The Truth About Aloe Vera for Dogs
Any time you have had a sunburn, you have probably turned to aloe vera for relief. Once you place it on your skin, you can almost immediately feel the relief. But, for many dog lovers and pet parents, aloe as an ingredient raises a red flag. That’s because there are misconceptions that the plant in its entirety is toxic, but that’s not the case.
There are a lot of misconceptions about this useful succulent. For example, there are parts of aloe that get a bad rap but that have plenty of benefits, and then there are parts of the aloe plant which deserve that bad rap because they can cause diarrhea. Similar to many other helpful natural remedies, it’s all about knowing which part of the plant is therapeutic.
For dogs with hot spots and skin allergies, aloe can be incredibly helpful. Aloe can help heal burns, wounds, infections, skin sensitivities, and it can act as an antifungal. Safely using aloe all depends on the part of the plant that the aloe comes from and the additives inside of it.
Parts of the Plant
If you take a bite from a raw aloe plant, it can be harmful to both dogs and people (not to mention, the barbed leaves will leave you with more than a few cuts in your mouth). In order to fully understand where aloe is not helpful, and where it can become therapeutic, it’s important to know the aloe leaves have three parts. Each part serves its own purpose, and there is one part, in particular, that is of interest to us (for humans, dogs, cats, and other animals) for medicinal purposes.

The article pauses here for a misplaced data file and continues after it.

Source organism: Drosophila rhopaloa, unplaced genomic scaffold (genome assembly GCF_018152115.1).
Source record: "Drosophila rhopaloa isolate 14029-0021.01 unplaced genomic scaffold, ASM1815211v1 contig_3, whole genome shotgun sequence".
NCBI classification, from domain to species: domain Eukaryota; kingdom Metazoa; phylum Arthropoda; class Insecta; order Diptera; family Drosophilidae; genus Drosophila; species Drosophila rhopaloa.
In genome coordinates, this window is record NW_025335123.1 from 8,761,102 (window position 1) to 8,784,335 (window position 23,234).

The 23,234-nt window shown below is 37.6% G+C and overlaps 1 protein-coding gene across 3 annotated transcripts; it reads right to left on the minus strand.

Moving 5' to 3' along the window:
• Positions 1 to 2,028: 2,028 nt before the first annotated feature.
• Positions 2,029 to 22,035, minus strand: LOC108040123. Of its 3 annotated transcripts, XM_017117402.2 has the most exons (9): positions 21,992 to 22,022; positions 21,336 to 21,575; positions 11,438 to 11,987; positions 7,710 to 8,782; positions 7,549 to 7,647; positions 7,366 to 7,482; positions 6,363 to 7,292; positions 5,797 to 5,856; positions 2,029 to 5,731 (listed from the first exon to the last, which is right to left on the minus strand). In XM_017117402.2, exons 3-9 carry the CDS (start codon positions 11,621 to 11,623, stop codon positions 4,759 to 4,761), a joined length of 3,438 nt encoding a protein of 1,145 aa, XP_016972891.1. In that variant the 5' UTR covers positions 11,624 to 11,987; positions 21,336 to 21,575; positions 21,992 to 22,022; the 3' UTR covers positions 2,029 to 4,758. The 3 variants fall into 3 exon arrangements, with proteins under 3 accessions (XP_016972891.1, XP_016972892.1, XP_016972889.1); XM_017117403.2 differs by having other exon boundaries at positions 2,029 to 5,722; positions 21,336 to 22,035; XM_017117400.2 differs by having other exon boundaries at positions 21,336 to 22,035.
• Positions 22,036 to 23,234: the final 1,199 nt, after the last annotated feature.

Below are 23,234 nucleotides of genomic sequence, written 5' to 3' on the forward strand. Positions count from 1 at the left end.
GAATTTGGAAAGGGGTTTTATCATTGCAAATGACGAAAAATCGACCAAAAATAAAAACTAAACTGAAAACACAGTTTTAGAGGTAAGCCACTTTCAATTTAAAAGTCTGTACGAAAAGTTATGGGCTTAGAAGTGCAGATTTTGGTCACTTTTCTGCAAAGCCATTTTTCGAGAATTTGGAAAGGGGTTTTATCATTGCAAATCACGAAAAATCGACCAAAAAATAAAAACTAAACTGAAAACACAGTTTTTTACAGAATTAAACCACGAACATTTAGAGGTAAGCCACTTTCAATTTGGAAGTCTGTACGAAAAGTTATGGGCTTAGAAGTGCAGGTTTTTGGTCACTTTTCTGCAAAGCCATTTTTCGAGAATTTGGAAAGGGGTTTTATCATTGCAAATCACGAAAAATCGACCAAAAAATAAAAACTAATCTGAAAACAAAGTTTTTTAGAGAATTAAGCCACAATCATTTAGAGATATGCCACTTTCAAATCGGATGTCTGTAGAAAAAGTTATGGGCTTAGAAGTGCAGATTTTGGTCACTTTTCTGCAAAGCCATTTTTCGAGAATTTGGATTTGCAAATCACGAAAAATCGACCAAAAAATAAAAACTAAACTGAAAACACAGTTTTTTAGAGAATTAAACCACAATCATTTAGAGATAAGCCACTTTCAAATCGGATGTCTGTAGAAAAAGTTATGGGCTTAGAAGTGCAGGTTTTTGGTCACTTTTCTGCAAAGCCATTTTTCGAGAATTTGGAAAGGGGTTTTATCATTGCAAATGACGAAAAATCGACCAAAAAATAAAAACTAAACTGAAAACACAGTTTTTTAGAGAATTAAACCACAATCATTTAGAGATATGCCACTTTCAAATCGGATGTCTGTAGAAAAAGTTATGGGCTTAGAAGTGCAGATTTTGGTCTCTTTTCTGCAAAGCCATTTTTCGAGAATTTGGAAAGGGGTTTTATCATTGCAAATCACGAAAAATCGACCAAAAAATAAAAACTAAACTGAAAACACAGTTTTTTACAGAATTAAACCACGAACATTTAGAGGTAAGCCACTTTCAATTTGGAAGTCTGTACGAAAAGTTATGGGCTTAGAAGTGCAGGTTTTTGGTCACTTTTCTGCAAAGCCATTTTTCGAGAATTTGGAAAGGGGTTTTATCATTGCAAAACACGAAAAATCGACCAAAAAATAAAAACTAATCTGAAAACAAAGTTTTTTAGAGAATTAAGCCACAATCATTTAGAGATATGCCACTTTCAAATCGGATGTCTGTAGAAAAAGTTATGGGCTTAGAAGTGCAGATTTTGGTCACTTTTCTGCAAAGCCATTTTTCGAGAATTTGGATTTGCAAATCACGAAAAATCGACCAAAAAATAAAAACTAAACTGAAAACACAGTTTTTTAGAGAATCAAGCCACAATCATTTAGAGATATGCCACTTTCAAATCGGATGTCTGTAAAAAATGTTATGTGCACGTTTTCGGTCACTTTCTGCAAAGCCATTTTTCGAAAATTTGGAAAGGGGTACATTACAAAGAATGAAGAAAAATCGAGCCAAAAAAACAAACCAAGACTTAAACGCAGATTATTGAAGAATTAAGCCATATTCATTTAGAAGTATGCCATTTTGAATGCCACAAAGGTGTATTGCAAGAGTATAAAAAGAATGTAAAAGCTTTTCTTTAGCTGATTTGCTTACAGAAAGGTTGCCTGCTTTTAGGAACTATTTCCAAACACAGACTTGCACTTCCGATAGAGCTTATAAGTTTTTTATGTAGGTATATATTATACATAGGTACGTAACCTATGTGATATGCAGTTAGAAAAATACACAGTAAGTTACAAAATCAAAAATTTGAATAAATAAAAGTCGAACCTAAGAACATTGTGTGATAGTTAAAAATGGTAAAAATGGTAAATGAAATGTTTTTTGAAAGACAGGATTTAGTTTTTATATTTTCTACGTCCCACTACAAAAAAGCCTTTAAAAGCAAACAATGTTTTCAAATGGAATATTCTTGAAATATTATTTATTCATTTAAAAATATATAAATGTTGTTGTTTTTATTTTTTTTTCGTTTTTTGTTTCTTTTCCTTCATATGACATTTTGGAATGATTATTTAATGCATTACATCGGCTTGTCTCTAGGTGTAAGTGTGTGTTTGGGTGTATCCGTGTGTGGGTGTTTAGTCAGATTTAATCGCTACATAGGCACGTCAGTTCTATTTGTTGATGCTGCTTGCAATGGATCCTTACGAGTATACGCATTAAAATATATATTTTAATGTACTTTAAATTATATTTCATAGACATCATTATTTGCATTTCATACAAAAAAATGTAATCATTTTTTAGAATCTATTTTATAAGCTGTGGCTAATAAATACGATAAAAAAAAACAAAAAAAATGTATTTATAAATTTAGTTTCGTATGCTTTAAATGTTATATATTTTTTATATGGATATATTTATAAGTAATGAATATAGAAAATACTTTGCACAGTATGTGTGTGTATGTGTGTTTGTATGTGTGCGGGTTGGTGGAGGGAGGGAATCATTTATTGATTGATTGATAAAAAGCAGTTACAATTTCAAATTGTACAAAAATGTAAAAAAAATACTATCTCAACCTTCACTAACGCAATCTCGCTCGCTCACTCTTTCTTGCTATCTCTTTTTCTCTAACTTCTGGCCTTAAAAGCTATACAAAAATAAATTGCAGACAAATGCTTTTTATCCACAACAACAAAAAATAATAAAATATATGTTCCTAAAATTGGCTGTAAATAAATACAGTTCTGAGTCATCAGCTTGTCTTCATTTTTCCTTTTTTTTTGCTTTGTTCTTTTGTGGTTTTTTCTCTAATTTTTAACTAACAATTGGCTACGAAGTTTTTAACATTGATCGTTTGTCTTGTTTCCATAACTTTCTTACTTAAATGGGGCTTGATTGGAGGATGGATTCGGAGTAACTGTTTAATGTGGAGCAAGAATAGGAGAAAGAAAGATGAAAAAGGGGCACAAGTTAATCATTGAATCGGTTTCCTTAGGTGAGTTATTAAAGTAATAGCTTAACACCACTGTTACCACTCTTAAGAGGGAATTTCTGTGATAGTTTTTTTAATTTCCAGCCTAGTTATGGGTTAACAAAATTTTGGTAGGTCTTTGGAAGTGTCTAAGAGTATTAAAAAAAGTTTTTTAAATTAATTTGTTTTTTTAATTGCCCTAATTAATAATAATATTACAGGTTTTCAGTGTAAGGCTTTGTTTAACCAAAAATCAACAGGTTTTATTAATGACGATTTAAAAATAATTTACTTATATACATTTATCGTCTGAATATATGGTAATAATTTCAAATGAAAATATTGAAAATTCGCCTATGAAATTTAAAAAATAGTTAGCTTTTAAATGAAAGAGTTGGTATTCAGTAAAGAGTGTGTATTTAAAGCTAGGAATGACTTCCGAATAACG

The “Bad” Parts
The rind of the plant is usually barbed and has no nutritional value — you can think of it as the skin of the plant. Directly under the rind is a yellow layer called aloe latex, which contains saponins that can be potentially harmful. Aloe latex contains a chemical called aloin. Aloe latex can cause skin irritation in anyone with a latex allergy, and aloin can be used as a laxative. In fact, people use aloin on themselves and their pets in small doses for diet cleanses.
Therapeutic Part of the Plant
The important part of the aloe plant is directly in the middle of the plant in the inner leaf juice. The inner leaf juice is perfectly healthy and safe for external use and even for consumption. The inner leaf juice is anti-inflammatory, anti-fungal, and can heal burns, eczema, hotspots, lesions, and rashes (among other things).
Aloe Vera has also been shown to be helpful with ulcers, although additional research is necessary to determine how administration would be most effective. According to current research, “anti-ulcer activities of A. vera has been attributed to several possible mechanisms including its anti-inflammatory properties, healing effects, mucus stimulatory effects and regulation of gastric secretions.”
Can I Put Aloe on My Dog’s Skin?
Not all aloe products are created equally. Products made for dogs that contain aloe should be extracted with care and should not include any of the yellow part of the plant. If you are cutting your own aloe plant, take care to ensure that you scoop out only the inner leaf juice, and leave the rind and yellow parts before putting it on your pet.